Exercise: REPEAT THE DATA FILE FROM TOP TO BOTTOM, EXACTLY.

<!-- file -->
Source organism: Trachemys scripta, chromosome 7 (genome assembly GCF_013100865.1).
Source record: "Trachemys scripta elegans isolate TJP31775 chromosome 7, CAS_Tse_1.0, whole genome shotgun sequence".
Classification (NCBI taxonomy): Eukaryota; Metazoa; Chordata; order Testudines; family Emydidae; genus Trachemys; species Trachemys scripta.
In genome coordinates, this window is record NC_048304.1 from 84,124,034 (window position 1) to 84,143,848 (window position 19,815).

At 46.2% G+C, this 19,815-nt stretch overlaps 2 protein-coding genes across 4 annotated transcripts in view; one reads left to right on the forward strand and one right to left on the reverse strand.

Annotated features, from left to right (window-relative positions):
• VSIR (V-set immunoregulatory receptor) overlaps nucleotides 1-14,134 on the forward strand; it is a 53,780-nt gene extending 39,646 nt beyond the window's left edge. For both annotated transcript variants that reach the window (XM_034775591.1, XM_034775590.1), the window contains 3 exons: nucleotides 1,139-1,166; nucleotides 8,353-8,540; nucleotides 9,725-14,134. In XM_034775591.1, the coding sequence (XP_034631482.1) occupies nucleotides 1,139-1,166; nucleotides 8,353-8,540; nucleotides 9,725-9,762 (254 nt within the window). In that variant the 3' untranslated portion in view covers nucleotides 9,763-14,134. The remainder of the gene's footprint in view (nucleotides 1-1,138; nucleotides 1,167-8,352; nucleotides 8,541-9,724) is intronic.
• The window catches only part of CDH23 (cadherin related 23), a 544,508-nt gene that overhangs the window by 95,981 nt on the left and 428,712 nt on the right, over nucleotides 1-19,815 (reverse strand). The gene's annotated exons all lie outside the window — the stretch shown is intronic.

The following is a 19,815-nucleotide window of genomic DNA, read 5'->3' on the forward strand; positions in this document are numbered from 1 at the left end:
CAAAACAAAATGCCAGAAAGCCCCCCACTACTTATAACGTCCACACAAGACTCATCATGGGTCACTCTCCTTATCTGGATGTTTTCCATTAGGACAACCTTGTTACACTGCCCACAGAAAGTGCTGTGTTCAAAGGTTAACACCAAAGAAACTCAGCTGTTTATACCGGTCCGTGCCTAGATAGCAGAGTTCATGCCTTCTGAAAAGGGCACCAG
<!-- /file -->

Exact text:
Source organism: Trachemys scripta, chromosome 7 (genome assembly GCF_013100865.1).
Source record: "Trachemys scripta elegans isolate TJP31775 chromosome 7, CAS_Tse_1.0, whole genome shotgun sequence".
Classification (NCBI taxonomy): Eukaryota; Metazoa; Chordata; order Testudines; family Emydidae; genus Trachemys; species Trachemys scripta.
In genome coordinates, this window is record NC_048304.1 from 84,124,034 (window position 1) to 84,143,848 (window position 19,815).

At 46.2% G+C, this 19,815-nt stretch overlaps 2 protein-coding genes across 4 annotated transcripts in view; one reads left to right on the forward strand and one right to left on the reverse strand.

Annotated features, from left to right (window-relative positions):
• VSIR (V-set immunoregulatory receptor) overlaps nucleotides 1-14,134 on the forward strand; it is a 53,780-nt gene extending 39,646 nt beyond the window's left edge. For both annotated transcript variants that reach the window (XM_034775591.1, XM_034775590.1), the window contains 3 exons: nucleotides 1,139-1,166; nucleotides 8,353-8,540; nucleotides 9,725-14,134. In XM_034775591.1, the coding sequence (XP_034631482.1) occupies nucleotides 1,139-1,166; nucleotides 8,353-8,540; nucleotides 9,725-9,762 (254 nt within the window). In that variant the 3' untranslated portion in view covers nucleotides 9,763-14,134. The remainder of the gene's footprint in view (nucleotides 1-1,138; nucleotides 1,167-8,352; nucleotides 8,541-9,724) is intronic.
• The window catches only part of CDH23 (cadherin related 23), a 544,508-nt gene that overhangs the window by 95,981 nt on the left and 428,712 nt on the right, over nucleotides 1-19,815 (reverse strand). The gene's annotated exons all lie outside the window — the stretch shown is intronic.

The following is a 19,815-nucleotide window of genomic DNA, read 5'->3' on the forward strand; positions in this document are numbered from 1 at the left end:
CAAAACAAAATGCCAGAAAGCCCCCCACTACTTATAACGTCCACACAAGACTCATCATGGGTCACTCTCCTTATCTGGATGTTTTCCATTAGGACAACCTTGTTACACTGCCCACAGAAAGTGCTGTGTTCAAAGGTTAACACCAAAGAAACTCAGCTGTTTATACCGGTCCGTGCCTAGATAGCAGAGTTCATGCCTTCTGAAAAGGGCACCAG